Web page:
The paper proposes a Marx topology DC-DC boost converter (MTBC) with a high boot ratio, where a parallel connection is applied on the input side in order to reduce the conduction and copper losses while a series connection is applied on the output side in order to reduce the voltage stress on switching devices. With the proposed circuit configuration, the high boost ratio DC-DC converter achieves high efficiency. A three-stage MTBC with a boost ratio of 8.33 between the input and output voltages was designed and constructed. A maximum efficiency of 94.5% was achieved with the designed three-stage MTBC. The loss analysis showed that the iron and conduction losses were dominant. The volume analysis showed that the proposed three-stage MTBC requires approximately 23% less of a total volume compared to the conventional isolated DC-DC converter with a two-series-output-rectifier (ICSR) while reducing the power loss of semiconductor devices.
In this paper, we present a buck-boost-full-bridge (BBFB) inverter that is a novel circuit topology developed for all-metals induction heating cookers. A power device of a full bridge inverter serves as a part of the H-bridge PAM (Pulse Amplitude Modulation) converter, thus reducing the number of power devices. In iron pan heating, it consists of a buck converter stage and a full bridge inverter stage with a boost function. On the other hand, in aluminum pan heating, it completely becomes independent of the H-bridge PAM converter stage and a single-ended push-pull (SEPP) inverter stage. For iron pan heating, the power conversion efficiency showed an approximately flat characteristic in a wide power range.
With the increase in the aging population of developed countries, the demand for walking assisting devices has grown. Walkers are widely used because they provide high mobility and safety. In this paper, an electric wheeled walker (EWW) is used to prevent the user from falling down. This paper presents novel fall prevention systems that are composed of a human motion detecting algorithm and a braking system. The motion detecting algorithm focuses on the reaction torque of the EWW and the acceleration of the user. The reaction torque is estimated by the reaction torque observer (RTOB), and the acceleration is measured by using one IMU sensor. The braking system works by switching commands on the basis of human motion. Four motions are considered, and if the user motion is detected as dangerous, the command value switches, and braking is initiated in response to the user posture. Experiments are performed to verify the effectiveness of the proposed algorithm and controller.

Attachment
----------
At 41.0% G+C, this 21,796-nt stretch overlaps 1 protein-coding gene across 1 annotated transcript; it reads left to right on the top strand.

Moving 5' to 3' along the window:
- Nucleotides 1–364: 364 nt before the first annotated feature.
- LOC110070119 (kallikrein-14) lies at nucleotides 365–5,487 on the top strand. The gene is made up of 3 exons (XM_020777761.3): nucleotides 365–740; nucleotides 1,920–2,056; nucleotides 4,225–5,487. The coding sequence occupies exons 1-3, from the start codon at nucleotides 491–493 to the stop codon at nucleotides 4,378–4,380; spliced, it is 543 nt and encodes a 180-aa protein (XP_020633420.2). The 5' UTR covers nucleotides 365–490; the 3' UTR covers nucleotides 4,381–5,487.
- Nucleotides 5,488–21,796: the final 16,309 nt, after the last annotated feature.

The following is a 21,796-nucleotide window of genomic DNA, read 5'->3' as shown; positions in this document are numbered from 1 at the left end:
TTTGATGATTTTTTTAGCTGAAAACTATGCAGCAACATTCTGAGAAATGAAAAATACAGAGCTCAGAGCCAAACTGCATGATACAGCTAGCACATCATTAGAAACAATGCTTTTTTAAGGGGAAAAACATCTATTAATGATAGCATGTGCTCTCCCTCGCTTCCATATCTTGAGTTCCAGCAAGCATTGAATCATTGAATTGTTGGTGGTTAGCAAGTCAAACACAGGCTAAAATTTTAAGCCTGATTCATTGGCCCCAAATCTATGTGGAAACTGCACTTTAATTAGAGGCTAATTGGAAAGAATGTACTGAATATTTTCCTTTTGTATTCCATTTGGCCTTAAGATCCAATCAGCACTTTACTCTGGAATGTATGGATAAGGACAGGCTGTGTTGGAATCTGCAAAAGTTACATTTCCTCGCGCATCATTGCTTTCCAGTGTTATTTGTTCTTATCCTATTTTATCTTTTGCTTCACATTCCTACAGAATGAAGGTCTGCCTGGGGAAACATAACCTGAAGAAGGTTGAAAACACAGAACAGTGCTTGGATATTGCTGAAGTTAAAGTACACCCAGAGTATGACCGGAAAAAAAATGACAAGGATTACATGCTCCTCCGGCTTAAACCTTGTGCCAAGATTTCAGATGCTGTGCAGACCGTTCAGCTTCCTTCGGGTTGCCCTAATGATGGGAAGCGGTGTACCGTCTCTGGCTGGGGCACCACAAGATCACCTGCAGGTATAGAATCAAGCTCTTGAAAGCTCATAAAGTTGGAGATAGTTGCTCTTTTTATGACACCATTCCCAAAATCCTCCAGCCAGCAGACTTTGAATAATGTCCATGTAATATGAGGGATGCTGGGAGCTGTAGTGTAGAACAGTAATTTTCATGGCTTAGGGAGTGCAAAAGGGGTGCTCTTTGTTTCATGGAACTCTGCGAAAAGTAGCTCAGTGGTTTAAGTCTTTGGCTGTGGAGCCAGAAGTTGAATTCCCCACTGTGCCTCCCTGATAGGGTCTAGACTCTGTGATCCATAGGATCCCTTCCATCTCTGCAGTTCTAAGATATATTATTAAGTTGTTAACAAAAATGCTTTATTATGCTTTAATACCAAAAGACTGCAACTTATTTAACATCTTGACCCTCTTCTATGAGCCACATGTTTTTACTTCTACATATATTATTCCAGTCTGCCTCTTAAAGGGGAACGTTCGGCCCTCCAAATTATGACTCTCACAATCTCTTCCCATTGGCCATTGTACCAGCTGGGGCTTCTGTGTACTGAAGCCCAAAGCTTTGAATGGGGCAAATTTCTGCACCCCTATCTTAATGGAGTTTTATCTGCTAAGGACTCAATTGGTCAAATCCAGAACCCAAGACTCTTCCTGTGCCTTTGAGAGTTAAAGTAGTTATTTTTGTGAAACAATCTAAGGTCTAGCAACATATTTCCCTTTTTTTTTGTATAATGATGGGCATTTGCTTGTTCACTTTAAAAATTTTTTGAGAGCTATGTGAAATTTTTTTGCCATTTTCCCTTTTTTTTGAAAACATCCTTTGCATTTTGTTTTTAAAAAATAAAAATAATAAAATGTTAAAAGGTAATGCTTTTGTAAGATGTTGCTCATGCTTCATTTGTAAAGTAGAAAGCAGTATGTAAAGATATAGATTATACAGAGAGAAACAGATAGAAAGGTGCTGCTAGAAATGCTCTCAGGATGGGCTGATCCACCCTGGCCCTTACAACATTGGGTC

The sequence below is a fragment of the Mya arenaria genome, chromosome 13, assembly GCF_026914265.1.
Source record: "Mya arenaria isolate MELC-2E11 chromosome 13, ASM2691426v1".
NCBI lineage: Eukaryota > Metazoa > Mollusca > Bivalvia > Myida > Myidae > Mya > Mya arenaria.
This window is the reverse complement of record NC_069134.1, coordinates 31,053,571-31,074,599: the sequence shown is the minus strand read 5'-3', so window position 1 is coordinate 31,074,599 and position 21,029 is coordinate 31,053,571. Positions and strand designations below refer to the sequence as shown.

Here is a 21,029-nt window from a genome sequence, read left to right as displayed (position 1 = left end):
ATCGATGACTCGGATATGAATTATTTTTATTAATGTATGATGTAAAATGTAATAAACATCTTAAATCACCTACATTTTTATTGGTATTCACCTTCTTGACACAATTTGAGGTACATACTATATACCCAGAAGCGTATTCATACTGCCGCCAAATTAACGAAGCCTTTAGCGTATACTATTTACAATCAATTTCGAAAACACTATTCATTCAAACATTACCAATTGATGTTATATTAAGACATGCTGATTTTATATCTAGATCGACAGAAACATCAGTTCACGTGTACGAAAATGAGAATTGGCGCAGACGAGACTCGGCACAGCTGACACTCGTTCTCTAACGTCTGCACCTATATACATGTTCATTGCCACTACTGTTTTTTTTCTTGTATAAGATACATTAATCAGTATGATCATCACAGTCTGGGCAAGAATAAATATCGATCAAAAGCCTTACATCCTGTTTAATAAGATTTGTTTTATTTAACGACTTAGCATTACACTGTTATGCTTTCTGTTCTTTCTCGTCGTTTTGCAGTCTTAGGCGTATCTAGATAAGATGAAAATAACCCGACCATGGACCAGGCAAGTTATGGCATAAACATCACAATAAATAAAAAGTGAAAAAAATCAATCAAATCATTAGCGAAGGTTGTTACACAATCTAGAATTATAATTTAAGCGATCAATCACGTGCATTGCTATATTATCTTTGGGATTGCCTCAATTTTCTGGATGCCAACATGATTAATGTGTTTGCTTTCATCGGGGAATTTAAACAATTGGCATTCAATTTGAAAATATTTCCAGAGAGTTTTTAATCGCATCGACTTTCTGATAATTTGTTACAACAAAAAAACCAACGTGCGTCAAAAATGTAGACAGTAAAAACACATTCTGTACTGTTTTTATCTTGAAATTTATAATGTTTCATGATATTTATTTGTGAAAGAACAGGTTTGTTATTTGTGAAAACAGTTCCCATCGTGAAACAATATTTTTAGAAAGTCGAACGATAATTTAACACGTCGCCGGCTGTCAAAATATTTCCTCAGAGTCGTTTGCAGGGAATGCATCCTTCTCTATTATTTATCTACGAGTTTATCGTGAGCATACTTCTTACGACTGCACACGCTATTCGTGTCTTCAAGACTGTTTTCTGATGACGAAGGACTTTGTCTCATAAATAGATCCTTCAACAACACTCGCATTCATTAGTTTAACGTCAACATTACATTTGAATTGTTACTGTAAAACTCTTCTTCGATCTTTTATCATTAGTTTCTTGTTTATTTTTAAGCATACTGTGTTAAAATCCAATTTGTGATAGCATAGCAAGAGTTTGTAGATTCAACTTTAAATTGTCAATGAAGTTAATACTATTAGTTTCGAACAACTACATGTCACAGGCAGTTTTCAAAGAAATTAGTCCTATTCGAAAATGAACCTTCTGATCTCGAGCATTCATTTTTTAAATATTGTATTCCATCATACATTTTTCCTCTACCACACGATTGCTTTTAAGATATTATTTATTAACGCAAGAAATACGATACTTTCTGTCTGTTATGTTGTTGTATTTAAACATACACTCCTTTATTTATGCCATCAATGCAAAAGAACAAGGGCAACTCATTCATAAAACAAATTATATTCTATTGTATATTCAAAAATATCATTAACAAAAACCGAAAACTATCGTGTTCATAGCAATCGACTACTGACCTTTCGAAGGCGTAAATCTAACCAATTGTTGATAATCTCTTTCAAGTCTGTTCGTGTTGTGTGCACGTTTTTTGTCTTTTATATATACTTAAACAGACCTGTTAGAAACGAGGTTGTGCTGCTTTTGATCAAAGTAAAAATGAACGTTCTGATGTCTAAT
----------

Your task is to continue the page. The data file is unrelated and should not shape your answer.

Magneto hydro dynamics (MHD) phenomena exhibit complex behavior. In this paper, a new meshless analysis method employing the magnetic moment method and the particle method is proposed. The particle method is an analysis technique that can be used to calculate fluid motion by the dividing fluid into small particles. The magnetic moment method is an analysis technique in which the magnetic field is calculated by dividing ferromagnetic materials into small elements. In this study, the fluid particles in the particle method are treated as ferromagnetic material elements in the magnetic moment method. Therefore, the proposed coupling method does not require calculation points in the air space, i.e. remeshing of the entire space. In this paper, the proposed method is applied to analyze the behavior of a magnetic fluid under a magnetic field.
This paper discusses the suppression of torque ripples in motor drives. Current ripples caused by pulse-width modulation with frequencies of 10-100kHz can be reduced by using high-frequency switching. On the other hand, current ripples caused by dead-times with 6kth-order ripples of fundamental frequencies increase with the switching frequency. Therefore, there is a trade-off relationship between the two ripples. To compensate for dead-times, feedforward compensation is widely used. However, effective compensation cannot be achieved if the feedforward compensation values contain modeling errors. This paper therefore reveals that the robustness of the output torque against compensation errors can be improved by using multilevel inverters. The proposed method is validated through simulations and experimental results.